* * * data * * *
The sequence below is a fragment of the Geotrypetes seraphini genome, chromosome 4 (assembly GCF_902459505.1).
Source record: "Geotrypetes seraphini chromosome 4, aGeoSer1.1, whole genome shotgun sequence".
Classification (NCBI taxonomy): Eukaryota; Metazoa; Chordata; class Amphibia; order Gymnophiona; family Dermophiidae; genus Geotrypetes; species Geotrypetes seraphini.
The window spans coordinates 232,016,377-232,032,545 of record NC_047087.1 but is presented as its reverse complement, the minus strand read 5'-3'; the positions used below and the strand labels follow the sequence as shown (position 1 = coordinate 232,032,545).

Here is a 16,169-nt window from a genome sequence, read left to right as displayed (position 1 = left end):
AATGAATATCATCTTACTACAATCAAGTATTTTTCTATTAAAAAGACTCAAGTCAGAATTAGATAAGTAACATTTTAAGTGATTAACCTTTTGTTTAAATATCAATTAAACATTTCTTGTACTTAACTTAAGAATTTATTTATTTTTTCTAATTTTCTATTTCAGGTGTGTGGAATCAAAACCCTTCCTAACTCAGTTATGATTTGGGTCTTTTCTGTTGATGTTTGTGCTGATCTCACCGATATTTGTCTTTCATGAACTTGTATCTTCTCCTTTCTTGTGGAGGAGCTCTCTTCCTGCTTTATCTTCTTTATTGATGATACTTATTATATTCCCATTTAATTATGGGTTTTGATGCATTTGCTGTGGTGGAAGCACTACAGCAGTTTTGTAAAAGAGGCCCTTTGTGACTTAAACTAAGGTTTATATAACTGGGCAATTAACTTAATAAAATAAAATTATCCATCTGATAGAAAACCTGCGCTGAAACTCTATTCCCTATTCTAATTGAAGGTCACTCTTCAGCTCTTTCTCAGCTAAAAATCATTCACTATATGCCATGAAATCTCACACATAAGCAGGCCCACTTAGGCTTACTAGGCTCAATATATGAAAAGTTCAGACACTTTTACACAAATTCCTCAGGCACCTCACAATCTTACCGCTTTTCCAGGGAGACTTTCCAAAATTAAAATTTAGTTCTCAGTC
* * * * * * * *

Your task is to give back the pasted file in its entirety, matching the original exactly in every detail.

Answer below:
The sequence below is a fragment of the Geotrypetes seraphini genome, chromosome 4 (assembly GCF_902459505.1).
Source record: "Geotrypetes seraphini chromosome 4, aGeoSer1.1, whole genome shotgun sequence".
Classification (NCBI taxonomy): Eukaryota; Metazoa; Chordata; class Amphibia; order Gymnophiona; family Dermophiidae; genus Geotrypetes; species Geotrypetes seraphini.
The window spans coordinates 232,016,377-232,032,545 of record NC_047087.1 but is presented as its reverse complement, the minus strand read 5'-3'; the positions used below and the strand labels follow the sequence as shown (position 1 = coordinate 232,032,545).

Here is a 16,169-nt window from a genome sequence, read left to right as displayed (position 1 = left end):
AATGAATATCATCTTACTACAATCAAGTATTTTTCTATTAAAAAGACTCAAGTCAGAATTAGATAAGTAACATTTTAAGTGATTAACCTTTTGTTTAAATATCAATTAAACATTTCTTGTACTTAACTTAAGAATTTATTTATTTTTTCTAATTTTCTATTTCAGGTGTGTGGAATCAAAACCCTTCCTAACTCAGTTATGATTTGGGTCTTTTCTGTTGATGTTTGTGCTGATCTCACCGATATTTGTCTTTCATGAACTTGTATCTTCTCCTTTCTTGTGGAGGAGCTCTCTTCCTGCTTTATCTTCTTTATTGATGATACTTATTATATTCCCATTTAATTATGGGTTTTGATGCATTTGCTGTGGTGGAAGCACTACAGCAGTTTTGTAAAAGAGGCCCTTTGTGACTTAAACTAAGGTTTATATAACTGGGCAATTAACTTAATAAAATAAAATTATCCATCTGATAGAAAACCTGCGCTGAAACTCTATTCCCTATTCTAATTGAAGGTCACTCTTCAGCTCTTTCTCAGCTAAAAATCATTCACTATATGCCATGAAATCTCACACATAAGCAGGCCCACTTAGGCTTACTAGGCTCAATATATGAAAAGTTCAGACACTTTTACACAAATTCCTCAGGCACCTCACAATCTTACCGCTTTTCCAGGGAGACTTTCCAAAATTAAAATTTAGTTCTCAGTC